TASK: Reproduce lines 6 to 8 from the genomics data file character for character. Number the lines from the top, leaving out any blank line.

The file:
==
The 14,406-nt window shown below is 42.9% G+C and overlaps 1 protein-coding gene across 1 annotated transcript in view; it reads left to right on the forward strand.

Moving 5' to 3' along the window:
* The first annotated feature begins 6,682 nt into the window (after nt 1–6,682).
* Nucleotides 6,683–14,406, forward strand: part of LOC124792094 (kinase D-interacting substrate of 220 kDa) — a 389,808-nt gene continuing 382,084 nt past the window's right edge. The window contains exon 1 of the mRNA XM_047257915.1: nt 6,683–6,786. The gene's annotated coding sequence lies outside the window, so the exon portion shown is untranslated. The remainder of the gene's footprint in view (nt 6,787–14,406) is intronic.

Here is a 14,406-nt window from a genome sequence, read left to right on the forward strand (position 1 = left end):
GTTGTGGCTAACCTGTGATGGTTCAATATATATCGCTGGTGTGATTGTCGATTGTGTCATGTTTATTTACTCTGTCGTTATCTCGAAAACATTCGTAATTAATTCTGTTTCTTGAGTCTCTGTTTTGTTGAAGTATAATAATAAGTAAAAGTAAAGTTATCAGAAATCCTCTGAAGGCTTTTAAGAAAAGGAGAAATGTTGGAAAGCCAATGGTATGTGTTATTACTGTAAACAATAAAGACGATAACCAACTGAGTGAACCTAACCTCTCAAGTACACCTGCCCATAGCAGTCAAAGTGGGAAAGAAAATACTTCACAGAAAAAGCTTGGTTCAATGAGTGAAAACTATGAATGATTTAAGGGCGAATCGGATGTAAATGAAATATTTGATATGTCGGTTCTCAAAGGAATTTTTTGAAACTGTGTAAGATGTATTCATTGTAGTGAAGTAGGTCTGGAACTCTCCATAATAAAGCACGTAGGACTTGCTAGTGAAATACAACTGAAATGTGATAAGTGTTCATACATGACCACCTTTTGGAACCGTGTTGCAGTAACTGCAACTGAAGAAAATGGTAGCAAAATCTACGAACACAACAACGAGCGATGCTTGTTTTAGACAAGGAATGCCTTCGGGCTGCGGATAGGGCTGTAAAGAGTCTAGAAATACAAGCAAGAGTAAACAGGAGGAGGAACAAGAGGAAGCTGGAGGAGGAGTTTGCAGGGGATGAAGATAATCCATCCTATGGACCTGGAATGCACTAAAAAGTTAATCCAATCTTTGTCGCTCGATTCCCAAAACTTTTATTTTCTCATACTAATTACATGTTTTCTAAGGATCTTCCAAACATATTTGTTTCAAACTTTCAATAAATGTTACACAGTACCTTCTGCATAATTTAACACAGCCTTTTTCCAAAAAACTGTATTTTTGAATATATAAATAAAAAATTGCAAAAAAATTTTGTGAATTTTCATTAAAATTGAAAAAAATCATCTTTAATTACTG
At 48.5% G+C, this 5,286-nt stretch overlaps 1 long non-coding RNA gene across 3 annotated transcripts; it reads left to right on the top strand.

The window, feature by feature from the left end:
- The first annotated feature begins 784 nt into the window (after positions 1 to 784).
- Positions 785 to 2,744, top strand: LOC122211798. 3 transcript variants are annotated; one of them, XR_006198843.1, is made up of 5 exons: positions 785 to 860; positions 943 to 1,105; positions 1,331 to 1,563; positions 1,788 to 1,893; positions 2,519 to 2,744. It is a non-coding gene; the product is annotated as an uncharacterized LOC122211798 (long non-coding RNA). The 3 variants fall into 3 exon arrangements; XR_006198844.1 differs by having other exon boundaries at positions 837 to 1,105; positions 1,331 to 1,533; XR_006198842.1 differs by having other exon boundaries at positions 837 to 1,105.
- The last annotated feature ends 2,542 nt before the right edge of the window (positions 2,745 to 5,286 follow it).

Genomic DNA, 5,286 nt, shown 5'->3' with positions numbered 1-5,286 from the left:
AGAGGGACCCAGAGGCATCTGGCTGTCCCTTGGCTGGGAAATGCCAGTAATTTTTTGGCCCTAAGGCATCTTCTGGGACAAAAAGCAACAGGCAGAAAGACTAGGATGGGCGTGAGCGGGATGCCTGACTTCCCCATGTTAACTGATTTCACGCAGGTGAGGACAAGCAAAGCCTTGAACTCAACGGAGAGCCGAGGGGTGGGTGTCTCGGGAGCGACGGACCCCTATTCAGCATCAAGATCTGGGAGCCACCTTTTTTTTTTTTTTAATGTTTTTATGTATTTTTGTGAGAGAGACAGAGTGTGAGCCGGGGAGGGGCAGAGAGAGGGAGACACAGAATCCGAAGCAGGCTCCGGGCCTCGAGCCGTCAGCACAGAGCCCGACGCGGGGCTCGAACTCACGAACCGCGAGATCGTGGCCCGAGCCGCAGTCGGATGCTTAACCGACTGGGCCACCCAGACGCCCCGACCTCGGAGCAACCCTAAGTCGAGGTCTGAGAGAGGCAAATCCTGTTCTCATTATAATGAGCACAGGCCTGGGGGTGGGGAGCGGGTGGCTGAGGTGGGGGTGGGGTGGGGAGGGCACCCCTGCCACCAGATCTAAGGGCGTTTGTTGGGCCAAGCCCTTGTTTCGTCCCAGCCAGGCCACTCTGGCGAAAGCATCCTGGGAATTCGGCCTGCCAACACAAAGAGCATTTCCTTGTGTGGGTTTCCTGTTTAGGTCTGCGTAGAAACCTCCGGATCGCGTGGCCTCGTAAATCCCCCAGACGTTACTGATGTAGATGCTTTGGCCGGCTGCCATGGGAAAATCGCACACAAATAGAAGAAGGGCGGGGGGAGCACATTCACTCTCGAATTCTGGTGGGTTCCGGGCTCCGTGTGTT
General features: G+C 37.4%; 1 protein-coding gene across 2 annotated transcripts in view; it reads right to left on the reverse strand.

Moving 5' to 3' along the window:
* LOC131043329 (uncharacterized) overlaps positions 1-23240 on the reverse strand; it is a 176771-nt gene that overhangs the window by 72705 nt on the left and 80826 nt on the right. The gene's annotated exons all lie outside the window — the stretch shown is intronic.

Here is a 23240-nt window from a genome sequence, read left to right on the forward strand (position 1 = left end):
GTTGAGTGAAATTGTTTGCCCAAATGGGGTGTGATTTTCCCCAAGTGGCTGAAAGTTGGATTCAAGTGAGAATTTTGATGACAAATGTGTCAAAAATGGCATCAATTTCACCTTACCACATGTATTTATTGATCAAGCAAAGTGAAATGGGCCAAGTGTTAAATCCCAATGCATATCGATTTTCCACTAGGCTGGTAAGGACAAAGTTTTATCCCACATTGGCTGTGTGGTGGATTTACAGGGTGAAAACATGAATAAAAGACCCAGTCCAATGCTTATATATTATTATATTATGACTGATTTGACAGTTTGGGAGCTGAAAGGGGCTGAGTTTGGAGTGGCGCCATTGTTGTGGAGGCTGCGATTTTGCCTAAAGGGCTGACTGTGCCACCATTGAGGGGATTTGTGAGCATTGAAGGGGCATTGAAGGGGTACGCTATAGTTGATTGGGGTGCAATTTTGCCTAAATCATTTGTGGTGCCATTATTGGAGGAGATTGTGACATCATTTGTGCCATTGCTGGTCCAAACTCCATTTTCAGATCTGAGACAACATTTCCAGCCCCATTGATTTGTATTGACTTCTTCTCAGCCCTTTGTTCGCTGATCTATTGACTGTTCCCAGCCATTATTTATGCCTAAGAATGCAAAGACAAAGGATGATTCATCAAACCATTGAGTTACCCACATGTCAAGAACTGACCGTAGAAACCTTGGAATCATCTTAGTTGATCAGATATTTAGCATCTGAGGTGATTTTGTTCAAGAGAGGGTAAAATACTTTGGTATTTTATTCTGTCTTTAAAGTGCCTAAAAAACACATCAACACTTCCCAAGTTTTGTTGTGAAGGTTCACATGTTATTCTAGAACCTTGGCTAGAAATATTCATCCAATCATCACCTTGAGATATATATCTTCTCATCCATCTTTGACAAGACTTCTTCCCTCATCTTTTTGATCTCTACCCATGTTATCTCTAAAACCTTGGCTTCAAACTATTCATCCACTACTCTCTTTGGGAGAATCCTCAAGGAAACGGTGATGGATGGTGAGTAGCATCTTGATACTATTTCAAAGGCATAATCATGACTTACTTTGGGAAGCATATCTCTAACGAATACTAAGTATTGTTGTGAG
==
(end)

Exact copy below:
GTTGTGGCTAACCTGTGATGGTTCAATATATATCGCTGGTGTGATTGTCGATTGTGTCATGTTTATTTACTCTGTCGTTATCTCGAAAACATTCGTAATTAATTCTGTTTCTTGAGTCTCTGTTTTGTTGAAGTATAATAATAAGTAAAAGTAAAGTTATCAGAAATCCTCTGAAGGCTTTTAAGAAAAGGAGAAATGTTGGAAAGCCAATGGTATGTGTTATTACTGTAAACAATAAAGACGATAACCAACTGAGTGAACCTAACCTCTCAAGTACACCTGCCCATAGCAGTCAAAGTGGGAAAGAAAATACTTCACAGAAAAAGCTTGGTTCAATGAGTGAAAACTATGAATGATTTAAGGGCGAATCGGATGTAAATGAAATATTTGATATGTCGGTTCTCAAAGGAATTTTTTGAAACTGTGTAAGATGTATTCATTGTAGTGAAGTAGGTCTGGAACTCTCCATAATAAAGCACGTAGGACTTGCTAGTGAAATACAACTGAAATGTGATAAGTGTTCATACATGACCACCTTTTGGAACCGTGTTGCAGTAACTGCAACTGAAGAAAATGGTAGCAAAATCTACGAACACAACAACGAGCGATGCTTGTTTTAGACAAGGAATGCCTTCGGGCTGCGGATAGGGCTGTAAAGAGTCTAGAAATACAAGCAAGAGTAAACAGGAGGAGGAACAAGAGGAAGCTGGAGGAGGAGTTTGCAGGGGATGAAGATAATCCATCCTATGGACCTGGAATGCACTAAAAAGTTAATCCAATCTTTGTCGCTCGATTCCCAAAACTTTTATTTTCTCATACTAATTACATGTTTTCTAAGGATCTTCCAAACATATTTGTTTCAAACTTTCAATAAATGTTACACAGTACCTTCTGCATAATTTAACACAGCCTTTTTCCAAAAAACTGTATTTTTGAATATATAAATAAAAAATTGCAAAAAAATTTTGTGAATTTTCATTAAAATTGAAAAAAATCATCTTTAATTACTG
At 48.5% G+C, this 5,286-nt stretch overlaps 1 long non-coding RNA gene across 3 annotated transcripts; it reads left to right on the top strand.

The window, feature by feature from the left end: